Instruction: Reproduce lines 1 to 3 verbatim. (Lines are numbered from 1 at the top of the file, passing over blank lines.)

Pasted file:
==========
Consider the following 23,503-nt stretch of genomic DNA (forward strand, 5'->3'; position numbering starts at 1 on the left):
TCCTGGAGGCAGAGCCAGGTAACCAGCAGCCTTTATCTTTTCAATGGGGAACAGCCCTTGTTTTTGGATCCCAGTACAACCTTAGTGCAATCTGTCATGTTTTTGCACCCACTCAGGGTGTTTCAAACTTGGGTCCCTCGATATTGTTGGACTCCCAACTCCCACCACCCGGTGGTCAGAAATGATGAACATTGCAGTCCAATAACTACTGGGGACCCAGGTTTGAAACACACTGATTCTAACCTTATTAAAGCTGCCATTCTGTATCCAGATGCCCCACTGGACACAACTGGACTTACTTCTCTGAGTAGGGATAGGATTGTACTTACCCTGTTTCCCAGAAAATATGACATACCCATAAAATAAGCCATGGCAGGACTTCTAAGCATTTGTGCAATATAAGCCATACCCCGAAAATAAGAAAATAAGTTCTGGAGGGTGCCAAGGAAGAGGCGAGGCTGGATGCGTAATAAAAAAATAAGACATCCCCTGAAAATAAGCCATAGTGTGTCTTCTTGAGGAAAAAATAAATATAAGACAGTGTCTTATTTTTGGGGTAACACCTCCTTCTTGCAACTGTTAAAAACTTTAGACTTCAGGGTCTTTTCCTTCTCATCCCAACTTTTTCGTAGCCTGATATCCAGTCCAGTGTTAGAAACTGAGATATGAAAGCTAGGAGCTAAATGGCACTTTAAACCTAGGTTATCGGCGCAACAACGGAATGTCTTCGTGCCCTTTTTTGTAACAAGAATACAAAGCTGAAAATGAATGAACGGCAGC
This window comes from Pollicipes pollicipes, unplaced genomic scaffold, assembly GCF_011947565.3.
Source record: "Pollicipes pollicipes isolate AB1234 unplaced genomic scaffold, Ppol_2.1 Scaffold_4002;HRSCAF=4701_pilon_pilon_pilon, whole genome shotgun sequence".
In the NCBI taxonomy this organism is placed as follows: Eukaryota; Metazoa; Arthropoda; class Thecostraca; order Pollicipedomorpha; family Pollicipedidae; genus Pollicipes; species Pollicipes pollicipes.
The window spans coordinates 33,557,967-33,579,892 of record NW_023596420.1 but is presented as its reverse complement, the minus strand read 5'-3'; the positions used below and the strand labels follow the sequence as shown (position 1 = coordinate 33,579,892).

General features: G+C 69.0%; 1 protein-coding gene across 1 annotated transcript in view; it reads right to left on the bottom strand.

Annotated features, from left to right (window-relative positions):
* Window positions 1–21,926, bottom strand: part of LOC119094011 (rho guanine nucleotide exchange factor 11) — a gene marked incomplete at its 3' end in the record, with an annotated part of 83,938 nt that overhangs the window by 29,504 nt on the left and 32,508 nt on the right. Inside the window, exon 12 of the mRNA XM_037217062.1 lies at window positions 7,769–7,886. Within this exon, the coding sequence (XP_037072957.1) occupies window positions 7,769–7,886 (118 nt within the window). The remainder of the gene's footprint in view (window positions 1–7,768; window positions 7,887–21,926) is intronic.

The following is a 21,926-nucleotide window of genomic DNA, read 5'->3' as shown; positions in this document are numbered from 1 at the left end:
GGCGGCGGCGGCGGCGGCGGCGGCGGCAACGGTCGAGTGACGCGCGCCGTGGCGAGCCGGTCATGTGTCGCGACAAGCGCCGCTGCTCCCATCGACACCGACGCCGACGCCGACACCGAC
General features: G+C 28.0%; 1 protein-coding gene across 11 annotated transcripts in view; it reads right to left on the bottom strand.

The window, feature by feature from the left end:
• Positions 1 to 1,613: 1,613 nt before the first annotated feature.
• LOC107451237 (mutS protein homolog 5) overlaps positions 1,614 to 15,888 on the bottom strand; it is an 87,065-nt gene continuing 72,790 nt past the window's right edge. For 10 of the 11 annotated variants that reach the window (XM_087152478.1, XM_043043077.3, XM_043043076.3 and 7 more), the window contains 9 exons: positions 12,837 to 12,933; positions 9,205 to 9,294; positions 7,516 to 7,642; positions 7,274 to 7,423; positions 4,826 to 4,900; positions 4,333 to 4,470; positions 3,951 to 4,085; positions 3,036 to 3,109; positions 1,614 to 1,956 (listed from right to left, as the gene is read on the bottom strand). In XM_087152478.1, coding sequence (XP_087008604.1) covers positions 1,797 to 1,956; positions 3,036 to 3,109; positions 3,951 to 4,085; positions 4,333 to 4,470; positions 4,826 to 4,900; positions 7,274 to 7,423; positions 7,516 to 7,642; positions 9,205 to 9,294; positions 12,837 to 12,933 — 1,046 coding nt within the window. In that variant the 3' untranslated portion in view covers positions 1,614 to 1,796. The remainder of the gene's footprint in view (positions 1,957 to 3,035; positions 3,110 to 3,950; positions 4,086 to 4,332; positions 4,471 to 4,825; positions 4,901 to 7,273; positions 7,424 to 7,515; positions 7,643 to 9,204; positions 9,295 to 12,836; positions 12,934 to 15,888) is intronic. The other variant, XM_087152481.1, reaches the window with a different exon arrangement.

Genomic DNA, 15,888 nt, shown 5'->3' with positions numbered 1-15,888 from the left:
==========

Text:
Consider the following 23,503-nt stretch of genomic DNA (forward strand, 5'->3'; position numbering starts at 1 on the left):
TCCTGGAGGCAGAGCCAGGTAACCAGCAGCCTTTATCTTTTCAATGGGGAACAGCCCTTGTTTTTGGATCCCAGTACAACCTTAGTGCAATCTGTCATGTTTTTGCACCCACTCAGGGTGTTTCAAACTTGGGTCCCTCGATATTGTTGGACTCCCAACTCCCACCACCCGGTGGTCAGAAATGATGAACATTGCAGTCCAATAACTACTGGGGACCCAGGTTTGAAACACACTGATTCTAACCTTATTAAAGCTGCCATTCTGTATCCAGATGCCCCACTGGACACAACTGGACTTACTTCTCTGAGTAGGGATAGGATTGTACTTACCCTGTTTCCCAGAAAATATGACATACCCATAAAATAAGCCATGGCAGGACTTCTAAGCATTTGTGCAATATAAGCCATACCCCGAAAATAAGAAAATAAGTTCTGGAGGGTGCCAAGGAAGAGGCGAGGCTGGATGCGTAATAAAAAAATAAGACATCCCCTGAAAATAAGCCATAGTGTGTCTTCTTGAGGAAAAAATAAATATAAGACAGTGTCTTATTTTTGGGGTAACACCTCCTTCTTGCAACTGTTAAAAACTTTAGACTTCAGGGTCTTTTCCTTCTCATCCCAACTTTTTCGTAGCCTGATATCCAGTCCAGTGTTAGAAACTGAGATATGAAAGCTAGGAGCTAAATGGCACTTTAAACCTAGGTTATCGGCGCAACAACGGAATGTCTTCGTGCCCTTTTTTGTAACAAGAATACAAAGCTGAAAATGAATGAACGGCAGC
This window comes from Pollicipes pollicipes, unplaced genomic scaffold, assembly GCF_011947565.3.